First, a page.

Yet, in his Granma column, Castro described a potential Clinton-Obama presidential ticket as "seemingly invincible," but he did not endorse either candidate. From Castro's column:
Today, talk is about the seemingly invincible ticket that might be created with Hillary for President and Obama for Vice President. Both of them feel the sacred duty of demanding "a democratic government in Cuba". They are not making politics: they are playing a game of cards on a Sunday afternoon.
The media declares that this would be essential, unless Gore decides to run. I don't think he will do so; better than anyone, he knows about the kind of catastrophe that awaits humanity if it continues along its current course. When he was a candidate, he of course committed the error of yearning for "a democratic Cuba".
Enough of tales and nostalgia. This is written simply to increase the conscience of the Cuban people.
As Media Matters noted Fox News previously reported the false claim that Castro had endorsed Clinton and Obama. During an August 29 Fox & Friends segment discussing Castro's column, on-screen text falsely asserted, "CASTRO'S DREAM TEAM: WANTS CLINTON AND OBAMA IN '08" and an on-screen graphic depicted Castro, Clinton, and Obama enclosed in a red heart. And during the August 28 edition of Fox News' The O'Reilly Factor, guest host Michelle Malkin previewed an upcoming segment by falsely claiming that "Fidel Castro, of all people, endorses a Hillary Clinton-Barack Obama presidential ticket."
Additionally, Patrick claimed that Obama "really hurt himself with his naiveté on international affairs," adding that Obama suggested "attacking Pakistan whether they want us there or not." In fact, in his August 1 foreign policy speech, Obama did not say he would "attack" Pakistan. Rather, Obama said: "If we have actionable intelligence about high-value terrorist targets and [Pakistan] President [Pervez] Musharraf won't act, we will." Obama has since pointed out that he "never called for an invasion of Pakistan."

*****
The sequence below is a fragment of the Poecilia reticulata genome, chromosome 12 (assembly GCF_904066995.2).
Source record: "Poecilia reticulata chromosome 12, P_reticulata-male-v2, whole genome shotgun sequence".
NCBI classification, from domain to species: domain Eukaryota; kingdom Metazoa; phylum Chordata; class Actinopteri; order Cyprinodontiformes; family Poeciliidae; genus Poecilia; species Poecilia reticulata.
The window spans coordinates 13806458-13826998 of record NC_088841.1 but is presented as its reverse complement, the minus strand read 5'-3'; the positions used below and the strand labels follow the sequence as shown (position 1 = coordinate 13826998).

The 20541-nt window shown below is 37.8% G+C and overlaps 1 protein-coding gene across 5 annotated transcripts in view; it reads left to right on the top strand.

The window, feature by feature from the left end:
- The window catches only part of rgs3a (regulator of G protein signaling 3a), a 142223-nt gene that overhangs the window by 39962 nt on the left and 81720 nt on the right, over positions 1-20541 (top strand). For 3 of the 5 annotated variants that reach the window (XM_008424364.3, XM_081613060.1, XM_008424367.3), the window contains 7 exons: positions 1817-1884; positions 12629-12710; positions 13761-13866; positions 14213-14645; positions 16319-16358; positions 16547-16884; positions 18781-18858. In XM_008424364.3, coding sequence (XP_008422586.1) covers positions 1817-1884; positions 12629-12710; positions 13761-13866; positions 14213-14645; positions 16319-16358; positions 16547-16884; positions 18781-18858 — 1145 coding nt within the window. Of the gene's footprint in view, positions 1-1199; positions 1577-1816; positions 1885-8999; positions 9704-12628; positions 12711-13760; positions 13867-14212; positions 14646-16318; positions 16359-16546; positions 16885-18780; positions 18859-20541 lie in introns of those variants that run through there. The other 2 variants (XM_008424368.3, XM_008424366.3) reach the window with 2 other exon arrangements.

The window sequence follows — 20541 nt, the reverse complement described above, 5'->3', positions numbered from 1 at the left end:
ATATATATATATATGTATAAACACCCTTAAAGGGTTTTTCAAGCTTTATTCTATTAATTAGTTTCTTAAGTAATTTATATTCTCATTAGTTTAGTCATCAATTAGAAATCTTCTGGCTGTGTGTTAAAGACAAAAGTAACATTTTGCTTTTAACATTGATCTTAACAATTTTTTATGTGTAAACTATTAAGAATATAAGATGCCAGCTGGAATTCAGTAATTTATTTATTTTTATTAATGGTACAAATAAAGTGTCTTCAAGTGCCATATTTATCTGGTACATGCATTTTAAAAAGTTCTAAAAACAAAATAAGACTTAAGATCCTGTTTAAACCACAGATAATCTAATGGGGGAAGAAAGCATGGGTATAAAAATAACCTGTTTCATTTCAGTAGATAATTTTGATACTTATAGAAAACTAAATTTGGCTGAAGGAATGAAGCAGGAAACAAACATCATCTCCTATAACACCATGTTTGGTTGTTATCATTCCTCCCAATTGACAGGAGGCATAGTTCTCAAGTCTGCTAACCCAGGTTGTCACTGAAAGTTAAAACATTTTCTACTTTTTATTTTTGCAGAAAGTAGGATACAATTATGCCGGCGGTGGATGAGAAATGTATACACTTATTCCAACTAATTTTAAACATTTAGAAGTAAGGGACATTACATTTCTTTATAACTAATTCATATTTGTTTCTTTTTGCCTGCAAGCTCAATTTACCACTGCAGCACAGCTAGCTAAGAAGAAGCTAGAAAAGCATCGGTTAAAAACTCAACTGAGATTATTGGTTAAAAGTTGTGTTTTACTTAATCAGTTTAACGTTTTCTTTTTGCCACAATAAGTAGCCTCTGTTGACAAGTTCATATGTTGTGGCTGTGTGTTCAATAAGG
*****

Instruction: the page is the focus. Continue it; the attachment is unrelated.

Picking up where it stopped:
Patrick also asserted that Castro's purported "endorsement" of Obama and Clinton "is like when the terrorists kind of came out, you know, before the Bush election in support of the Democrats." Patrick may have been referring to a taped message released by Osama bin Laden in October 2004, which many conservative media figures cited as evidence that bin Laden preferred then-Democratic presidential candidate John Kerry. But as Media Matters for America noted, according to investigative reporter Ron Suskind's book, The One Percent Doctrine: Deep Inside America's Pursuit of Its Enemies Since 9/11 (Simon & Schuster, 2006), the CIA determined that bin Laden's message was intended to assist in the re-election of President Bush.